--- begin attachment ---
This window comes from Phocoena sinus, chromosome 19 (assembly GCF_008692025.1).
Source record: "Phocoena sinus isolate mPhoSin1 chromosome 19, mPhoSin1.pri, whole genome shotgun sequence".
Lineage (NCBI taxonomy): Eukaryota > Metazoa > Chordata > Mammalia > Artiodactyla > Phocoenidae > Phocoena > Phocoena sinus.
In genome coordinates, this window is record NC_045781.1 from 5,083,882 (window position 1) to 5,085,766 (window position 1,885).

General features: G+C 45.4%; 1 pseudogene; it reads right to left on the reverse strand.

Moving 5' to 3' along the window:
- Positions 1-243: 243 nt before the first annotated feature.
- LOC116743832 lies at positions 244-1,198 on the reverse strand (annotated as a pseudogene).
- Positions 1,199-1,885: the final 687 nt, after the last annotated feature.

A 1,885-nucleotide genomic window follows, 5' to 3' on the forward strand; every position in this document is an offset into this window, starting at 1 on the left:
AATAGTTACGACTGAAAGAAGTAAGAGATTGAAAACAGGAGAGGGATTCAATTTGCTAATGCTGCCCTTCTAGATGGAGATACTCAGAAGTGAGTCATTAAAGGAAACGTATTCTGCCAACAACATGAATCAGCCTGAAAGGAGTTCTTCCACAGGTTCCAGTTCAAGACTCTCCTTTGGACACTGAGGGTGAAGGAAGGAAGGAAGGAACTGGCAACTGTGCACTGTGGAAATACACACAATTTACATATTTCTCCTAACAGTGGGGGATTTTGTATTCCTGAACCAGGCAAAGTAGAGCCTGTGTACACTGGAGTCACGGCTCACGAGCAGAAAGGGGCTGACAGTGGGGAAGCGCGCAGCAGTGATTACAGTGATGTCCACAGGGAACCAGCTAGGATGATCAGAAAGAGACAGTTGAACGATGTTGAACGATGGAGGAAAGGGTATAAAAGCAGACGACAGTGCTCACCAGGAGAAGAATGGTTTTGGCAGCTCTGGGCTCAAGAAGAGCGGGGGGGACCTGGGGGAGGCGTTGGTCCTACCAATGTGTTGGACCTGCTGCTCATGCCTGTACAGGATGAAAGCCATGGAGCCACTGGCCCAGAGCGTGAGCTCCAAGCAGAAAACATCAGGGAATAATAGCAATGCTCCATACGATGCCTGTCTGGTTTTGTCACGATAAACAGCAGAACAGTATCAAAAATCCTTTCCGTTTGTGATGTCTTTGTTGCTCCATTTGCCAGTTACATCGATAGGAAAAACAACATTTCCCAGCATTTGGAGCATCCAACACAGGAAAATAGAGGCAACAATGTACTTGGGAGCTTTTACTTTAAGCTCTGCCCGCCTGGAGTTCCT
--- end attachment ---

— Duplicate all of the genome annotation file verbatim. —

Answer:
This window comes from Phocoena sinus, chromosome 19 (assembly GCF_008692025.1).
Source record: "Phocoena sinus isolate mPhoSin1 chromosome 19, mPhoSin1.pri, whole genome shotgun sequence".
Lineage (NCBI taxonomy): Eukaryota > Metazoa > Chordata > Mammalia > Artiodactyla > Phocoenidae > Phocoena > Phocoena sinus.
In genome coordinates, this window is record NC_045781.1 from 5,083,882 (window position 1) to 5,085,766 (window position 1,885).

General features: G+C 45.4%; 1 pseudogene; it reads right to left on the reverse strand.

Moving 5' to 3' along the window:
- Positions 1-243: 243 nt before the first annotated feature.
- LOC116743832 lies at positions 244-1,198 on the reverse strand (annotated as a pseudogene).
- Positions 1,199-1,885: the final 687 nt, after the last annotated feature.

A 1,885-nucleotide genomic window follows, 5' to 3' on the forward strand; every position in this document is an offset into this window, starting at 1 on the left:
AATAGTTACGACTGAAAGAAGTAAGAGATTGAAAACAGGAGAGGGATTCAATTTGCTAATGCTGCCCTTCTAGATGGAGATACTCAGAAGTGAGTCATTAAAGGAAACGTATTCTGCCAACAACATGAATCAGCCTGAAAGGAGTTCTTCCACAGGTTCCAGTTCAAGACTCTCCTTTGGACACTGAGGGTGAAGGAAGGAAGGAAGGAACTGGCAACTGTGCACTGTGGAAATACACACAATTTACATATTTCTCCTAACAGTGGGGGATTTTGTATTCCTGAACCAGGCAAAGTAGAGCCTGTGTACACTGGAGTCACGGCTCACGAGCAGAAAGGGGCTGACAGTGGGGAAGCGCGCAGCAGTGATTACAGTGATGTCCACAGGGAACCAGCTAGGATGATCAGAAAGAGACAGTTGAACGATGTTGAACGATGGAGGAAAGGGTATAAAAGCAGACGACAGTGCTCACCAGGAGAAGAATGGTTTTGGCAGCTCTGGGCTCAAGAAGAGCGGGGGGGACCTGGGGGAGGCGTTGGTCCTACCAATGTGTTGGACCTGCTGCTCATGCCTGTACAGGATGAAAGCCATGGAGCCACTGGCCCAGAGCGTGAGCTCCAAGCAGAAAACATCAGGGAATAATAGCAATGCTCCATACGATGCCTGTCTGGTTTTGTCACGATAAACAGCAGAACAGTATCAAAAATCCTTTCCGTTTGTGATGTCTTTGTTGCTCCATTTGCCAGTTACATCGATAGGAAAAACAACATTTCCCAGCATTTGGAGCATCCAACACAGGAAAATAGAGGCAACAATGTACTTGGGAGCTTTTACTTTAAGCTCTGCCCGCCTGGAGTTCCT